One has recently entered into force Pennsylvania state law that gives autonomous delivery robots the right to operate on city sidewalks by classifying them as pedestrians. The law makes Pennsylvania (think) the twelfth US state to let these robots roam free around the cities.
Not everyone is a fan of these changes. The National Association of Urban Transport Officials, for example, asks a "complete overhaul" of city streets to make automation work.
Robot rights have expanded, at least in Pennsylvania
I autonomous robots for deliveries they will be able to maneuver on sidewalks, paths and roads because they are now technically considered "pedestrians". The relationship between autonomous vehicles and human beings is in full evolution.
Limits currently allow one maximum speed of 19km / h in pedestrian areas, 40km / h on the road and a load limit of 250 kilos. Also in Virginia, Idaho, Florida, Wisconsin, Washington, DC, and 6 other second states Axios , delivery robots can legally share the road with people.
The advantages of autonomous delivery robots similar to pedestrians
The potential of these solutions are many. First of all, the potential reduction of large trucks. Heavy and potentially polluting vehicles, unsuitable for moving around crowded cities. There is also a potential reduction in the number of drivers needed to quickly deliver products people ordered online. And here is the working knot, the predictable vulnus. For this the National Association of City Transportation Officials has published a Blueprint for Autonomous Urbanism calling for more thought on adding self-driving robots to the streets.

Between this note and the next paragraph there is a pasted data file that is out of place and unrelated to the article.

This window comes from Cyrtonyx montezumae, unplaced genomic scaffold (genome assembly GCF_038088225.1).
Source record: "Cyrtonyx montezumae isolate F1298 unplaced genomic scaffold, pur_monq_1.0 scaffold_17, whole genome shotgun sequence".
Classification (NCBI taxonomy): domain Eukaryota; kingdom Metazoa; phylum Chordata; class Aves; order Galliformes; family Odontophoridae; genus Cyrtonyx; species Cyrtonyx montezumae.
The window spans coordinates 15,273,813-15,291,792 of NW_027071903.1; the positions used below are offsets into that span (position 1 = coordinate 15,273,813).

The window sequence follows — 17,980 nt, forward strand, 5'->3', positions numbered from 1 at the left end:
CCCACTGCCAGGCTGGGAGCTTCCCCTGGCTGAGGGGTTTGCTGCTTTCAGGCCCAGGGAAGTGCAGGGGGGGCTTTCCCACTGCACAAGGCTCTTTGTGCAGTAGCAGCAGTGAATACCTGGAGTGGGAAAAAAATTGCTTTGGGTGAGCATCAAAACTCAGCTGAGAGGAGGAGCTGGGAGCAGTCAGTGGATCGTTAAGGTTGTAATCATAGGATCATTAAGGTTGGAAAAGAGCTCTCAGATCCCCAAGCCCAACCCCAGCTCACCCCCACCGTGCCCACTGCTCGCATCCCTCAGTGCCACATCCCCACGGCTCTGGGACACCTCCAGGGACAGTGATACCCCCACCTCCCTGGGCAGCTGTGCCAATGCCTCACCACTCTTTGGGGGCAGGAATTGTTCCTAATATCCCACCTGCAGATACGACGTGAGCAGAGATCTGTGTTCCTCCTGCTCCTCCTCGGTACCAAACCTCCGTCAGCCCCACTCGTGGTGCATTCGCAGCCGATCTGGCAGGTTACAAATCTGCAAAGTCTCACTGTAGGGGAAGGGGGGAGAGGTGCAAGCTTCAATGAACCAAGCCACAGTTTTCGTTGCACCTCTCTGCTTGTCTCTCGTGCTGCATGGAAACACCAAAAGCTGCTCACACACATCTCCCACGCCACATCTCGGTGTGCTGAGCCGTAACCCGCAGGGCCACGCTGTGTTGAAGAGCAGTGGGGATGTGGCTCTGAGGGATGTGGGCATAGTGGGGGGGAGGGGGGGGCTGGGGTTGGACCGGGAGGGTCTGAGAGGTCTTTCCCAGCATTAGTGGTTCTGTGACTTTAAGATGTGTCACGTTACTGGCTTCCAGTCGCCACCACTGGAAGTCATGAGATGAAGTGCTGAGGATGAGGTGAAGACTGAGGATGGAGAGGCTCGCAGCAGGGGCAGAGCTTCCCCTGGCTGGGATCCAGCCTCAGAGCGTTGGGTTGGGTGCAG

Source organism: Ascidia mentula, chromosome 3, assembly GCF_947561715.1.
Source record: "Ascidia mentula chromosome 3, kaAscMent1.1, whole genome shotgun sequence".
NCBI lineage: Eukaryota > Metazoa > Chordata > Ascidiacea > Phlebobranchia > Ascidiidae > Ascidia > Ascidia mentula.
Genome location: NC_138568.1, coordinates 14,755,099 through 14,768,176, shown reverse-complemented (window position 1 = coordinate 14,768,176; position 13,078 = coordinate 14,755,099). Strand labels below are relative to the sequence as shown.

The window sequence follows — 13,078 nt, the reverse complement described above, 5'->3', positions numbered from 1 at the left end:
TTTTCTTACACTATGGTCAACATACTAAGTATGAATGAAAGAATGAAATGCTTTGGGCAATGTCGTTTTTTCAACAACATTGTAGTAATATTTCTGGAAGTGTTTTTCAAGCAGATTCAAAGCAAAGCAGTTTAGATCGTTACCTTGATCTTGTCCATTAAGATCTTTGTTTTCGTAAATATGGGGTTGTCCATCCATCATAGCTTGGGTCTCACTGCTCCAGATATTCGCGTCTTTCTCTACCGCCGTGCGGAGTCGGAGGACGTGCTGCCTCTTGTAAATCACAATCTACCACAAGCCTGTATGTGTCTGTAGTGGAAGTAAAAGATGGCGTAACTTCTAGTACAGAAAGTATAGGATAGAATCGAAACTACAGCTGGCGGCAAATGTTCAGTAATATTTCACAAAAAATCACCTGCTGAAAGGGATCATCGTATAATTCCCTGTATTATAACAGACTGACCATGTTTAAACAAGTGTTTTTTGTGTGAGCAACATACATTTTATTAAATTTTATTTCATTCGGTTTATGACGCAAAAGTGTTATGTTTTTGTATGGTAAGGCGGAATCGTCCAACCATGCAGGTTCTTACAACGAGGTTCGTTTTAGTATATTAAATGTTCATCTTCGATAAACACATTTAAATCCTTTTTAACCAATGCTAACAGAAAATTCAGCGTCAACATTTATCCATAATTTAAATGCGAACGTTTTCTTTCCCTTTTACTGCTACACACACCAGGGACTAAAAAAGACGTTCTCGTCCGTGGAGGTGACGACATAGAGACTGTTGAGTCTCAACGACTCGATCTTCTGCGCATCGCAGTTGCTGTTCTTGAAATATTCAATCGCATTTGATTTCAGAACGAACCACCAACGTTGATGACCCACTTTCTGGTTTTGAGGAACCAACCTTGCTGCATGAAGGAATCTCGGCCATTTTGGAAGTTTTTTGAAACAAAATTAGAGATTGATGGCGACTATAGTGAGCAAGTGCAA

Automation without a complete overhaul of how our roads are designed, assigned and shared will not translate into substantial gains in safety, sustainability or equityA (shareable) part of the report
It is not neoluddism
It's not about being against technology. San Francisco, one of the most "tech friendly" cities in the world, in 2017 even has Most sidewalk robots prohibited. It takes a lot of artificial intelligence to ensure that robots (sorry, the "new pedestrians") can navigate the crowded streets safely.
Il Tamura Lab of Tohoku University in Japan has collected a list of factors that i Autonomous vehicles as "new pedestrians" should consider when interacting with "old pedestrians," which would be us humans. For example, avoid "smartphone zombies" or people walking by while looking at a device. You need real "models of social strength" to try to understand the intention of a human being: it can be really unpredictable and change direction.
Also in 2017, MIT engineers created an autonomous robot that used a socially aware browsing, to teach the autonomous robot to basically follow “the same rules as everyone else” about personal space and the way of walking. That's why it's not keeping these knee-high robots moving alongside human pedestrians.